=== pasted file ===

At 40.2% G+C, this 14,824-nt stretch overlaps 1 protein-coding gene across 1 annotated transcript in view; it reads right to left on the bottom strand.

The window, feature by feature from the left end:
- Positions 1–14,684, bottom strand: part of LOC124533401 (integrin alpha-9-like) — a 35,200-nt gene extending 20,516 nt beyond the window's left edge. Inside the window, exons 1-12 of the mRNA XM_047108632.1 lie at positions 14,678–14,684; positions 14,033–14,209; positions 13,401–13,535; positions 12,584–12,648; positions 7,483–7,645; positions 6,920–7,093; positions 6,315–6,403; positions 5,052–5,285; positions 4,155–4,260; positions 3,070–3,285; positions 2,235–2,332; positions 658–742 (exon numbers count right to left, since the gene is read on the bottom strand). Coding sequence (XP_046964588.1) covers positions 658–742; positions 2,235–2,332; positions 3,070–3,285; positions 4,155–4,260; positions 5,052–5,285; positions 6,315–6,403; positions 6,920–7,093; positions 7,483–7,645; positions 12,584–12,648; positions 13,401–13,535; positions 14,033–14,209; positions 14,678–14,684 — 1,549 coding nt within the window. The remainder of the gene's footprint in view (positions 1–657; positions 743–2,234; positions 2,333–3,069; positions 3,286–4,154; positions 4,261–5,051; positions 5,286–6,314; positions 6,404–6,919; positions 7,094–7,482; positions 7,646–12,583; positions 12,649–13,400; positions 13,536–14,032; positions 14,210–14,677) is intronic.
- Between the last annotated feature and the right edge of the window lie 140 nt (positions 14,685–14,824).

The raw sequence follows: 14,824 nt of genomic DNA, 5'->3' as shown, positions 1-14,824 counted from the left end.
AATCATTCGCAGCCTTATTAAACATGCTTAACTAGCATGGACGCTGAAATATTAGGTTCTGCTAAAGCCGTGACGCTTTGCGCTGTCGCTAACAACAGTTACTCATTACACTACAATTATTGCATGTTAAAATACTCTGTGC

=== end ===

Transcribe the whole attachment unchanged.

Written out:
At 40.2% G+C, this 14,824-nt stretch overlaps 1 protein-coding gene across 1 annotated transcript in view; it reads right to left on the bottom strand.

The window, feature by feature from the left end:
- Positions 1–14,684, bottom strand: part of LOC124533401 (integrin alpha-9-like) — a 35,200-nt gene extending 20,516 nt beyond the window's left edge. Inside the window, exons 1-12 of the mRNA XM_047108632.1 lie at positions 14,678–14,684; positions 14,033–14,209; positions 13,401–13,535; positions 12,584–12,648; positions 7,483–7,645; positions 6,920–7,093; positions 6,315–6,403; positions 5,052–5,285; positions 4,155–4,260; positions 3,070–3,285; positions 2,235–2,332; positions 658–742 (exon numbers count right to left, since the gene is read on the bottom strand). Coding sequence (XP_046964588.1) covers positions 658–742; positions 2,235–2,332; positions 3,070–3,285; positions 4,155–4,260; positions 5,052–5,285; positions 6,315–6,403; positions 6,920–7,093; positions 7,483–7,645; positions 12,584–12,648; positions 13,401–13,535; positions 14,033–14,209; positions 14,678–14,684 — 1,549 coding nt within the window. The remainder of the gene's footprint in view (positions 1–657; positions 743–2,234; positions 2,333–3,069; positions 3,286–4,154; positions 4,261–5,051; positions 5,286–6,314; positions 6,404–6,919; positions 7,094–7,482; positions 7,646–12,583; positions 12,649–13,400; positions 13,536–14,032; positions 14,210–14,677) is intronic.
- Between the last annotated feature and the right edge of the window lie 140 nt (positions 14,685–14,824).

The raw sequence follows: 14,824 nt of genomic DNA, 5'->3' as shown, positions 1-14,824 counted from the left end.
AATCATTCGCAGCCTTATTAAACATGCTTAACTAGCATGGACGCTGAAATATTAGGTTCTGCTAAAGCCGTGACGCTTTGCGCTGTCGCTAACAACAGTTACTCATTACACTACAATTATTGCATGTTAAAATACTCTGTGC